You should probably give your vet and a family member (or friend) your vet’s number, so they can help out in case there’s an emergency. 

It may also be helpful to have some instructions on hand about what to do in case of a medical emergency while you’re away. 

Finally, be sure to tell someone where you’ll be going, and when you expect to return, so that your pet sitter or kennel staff know what will happen if anything comes up. 

During holidays like Thanksgiving, Christmas, and New Year’s Day it is best to avoid boarding pets at all costs as holiday parks will charge exorbitant rates compared to normal days.

Take your pet with you

We all love our pets, but it’s nearly impossible to bring them with us everywhere we go. If you absolutely can’t bear to leave your pet at home while you travel, try looking into a local doggy daycare or pet sitter in your area that could watch your pup while you’re away.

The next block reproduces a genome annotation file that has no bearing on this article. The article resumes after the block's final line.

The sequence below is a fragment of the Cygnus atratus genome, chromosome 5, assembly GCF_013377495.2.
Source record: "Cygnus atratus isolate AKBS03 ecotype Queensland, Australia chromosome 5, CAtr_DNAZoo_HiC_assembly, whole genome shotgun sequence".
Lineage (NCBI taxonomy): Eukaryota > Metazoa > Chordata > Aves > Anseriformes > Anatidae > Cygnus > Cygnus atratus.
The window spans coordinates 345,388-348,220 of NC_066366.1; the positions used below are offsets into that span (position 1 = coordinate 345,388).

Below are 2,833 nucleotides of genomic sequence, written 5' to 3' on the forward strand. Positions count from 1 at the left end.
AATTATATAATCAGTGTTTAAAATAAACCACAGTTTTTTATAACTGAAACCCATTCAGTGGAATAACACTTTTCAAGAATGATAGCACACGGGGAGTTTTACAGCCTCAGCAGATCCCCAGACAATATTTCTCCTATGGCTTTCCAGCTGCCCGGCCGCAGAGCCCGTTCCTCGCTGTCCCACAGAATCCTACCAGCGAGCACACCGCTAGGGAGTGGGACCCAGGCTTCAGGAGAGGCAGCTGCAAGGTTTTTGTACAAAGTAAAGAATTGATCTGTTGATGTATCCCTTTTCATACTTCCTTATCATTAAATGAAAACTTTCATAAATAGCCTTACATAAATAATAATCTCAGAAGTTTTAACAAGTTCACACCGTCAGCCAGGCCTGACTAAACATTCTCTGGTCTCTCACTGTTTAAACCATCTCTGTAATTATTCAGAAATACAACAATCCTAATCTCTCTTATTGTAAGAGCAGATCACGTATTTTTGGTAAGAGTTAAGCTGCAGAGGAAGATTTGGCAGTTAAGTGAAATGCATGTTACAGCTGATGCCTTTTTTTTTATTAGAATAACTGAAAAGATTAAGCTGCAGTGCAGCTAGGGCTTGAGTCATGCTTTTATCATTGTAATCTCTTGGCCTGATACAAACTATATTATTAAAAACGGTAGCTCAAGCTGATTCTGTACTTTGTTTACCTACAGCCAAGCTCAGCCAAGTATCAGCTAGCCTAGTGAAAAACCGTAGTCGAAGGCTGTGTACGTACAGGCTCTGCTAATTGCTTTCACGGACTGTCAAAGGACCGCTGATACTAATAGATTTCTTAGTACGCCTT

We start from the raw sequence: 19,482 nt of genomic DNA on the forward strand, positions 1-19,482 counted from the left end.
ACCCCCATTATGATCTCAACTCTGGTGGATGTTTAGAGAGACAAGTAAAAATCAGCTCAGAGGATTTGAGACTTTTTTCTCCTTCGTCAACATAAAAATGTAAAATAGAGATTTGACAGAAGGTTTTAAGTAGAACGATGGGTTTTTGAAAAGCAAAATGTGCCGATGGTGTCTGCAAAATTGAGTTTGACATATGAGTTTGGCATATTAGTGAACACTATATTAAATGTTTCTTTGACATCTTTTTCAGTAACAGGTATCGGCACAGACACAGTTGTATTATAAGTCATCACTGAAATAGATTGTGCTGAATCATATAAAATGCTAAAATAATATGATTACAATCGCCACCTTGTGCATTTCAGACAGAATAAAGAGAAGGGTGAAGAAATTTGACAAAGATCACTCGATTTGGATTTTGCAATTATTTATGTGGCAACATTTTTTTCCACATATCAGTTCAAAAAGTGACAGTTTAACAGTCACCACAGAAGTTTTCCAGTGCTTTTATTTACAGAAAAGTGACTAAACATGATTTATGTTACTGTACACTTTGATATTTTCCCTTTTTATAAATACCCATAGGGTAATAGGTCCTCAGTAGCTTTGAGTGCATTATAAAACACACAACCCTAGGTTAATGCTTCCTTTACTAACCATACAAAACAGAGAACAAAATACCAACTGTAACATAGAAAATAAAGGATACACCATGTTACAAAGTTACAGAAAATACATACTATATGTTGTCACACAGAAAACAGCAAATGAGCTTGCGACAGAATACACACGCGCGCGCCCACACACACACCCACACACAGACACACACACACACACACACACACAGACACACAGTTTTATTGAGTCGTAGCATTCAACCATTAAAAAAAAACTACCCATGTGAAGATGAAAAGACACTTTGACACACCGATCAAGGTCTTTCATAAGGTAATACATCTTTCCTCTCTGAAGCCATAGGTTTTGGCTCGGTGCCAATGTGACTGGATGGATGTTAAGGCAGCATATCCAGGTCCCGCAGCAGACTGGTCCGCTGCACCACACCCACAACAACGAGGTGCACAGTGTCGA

But if you are too attached to your dog, then you can take it with you. Just having a kennel with yourself can make the job a lot easier for you. But, you may have to take care of it while vacationing.

Wrapping things up

Pets are family. Leaving them behind is hard! But, no matter how much you want to stay at home with your pup, sometimes you have to go out and enjoy yourself. So forget about the question of yours should I feel guilty leaving my dog for vacation.

The same goes for our pets, but luckily, there are people who can give them a great time when we’re away. Most dogs will be fine in their own homes while you’re gone, as long as they’re left with plenty of food and water and a clean area to use as a bathroom. Most professional pet sitters will also come over a few times a day to play with and feed your pup, keeping him from being bored or lonely. So, you can forget about feeling guilty about it.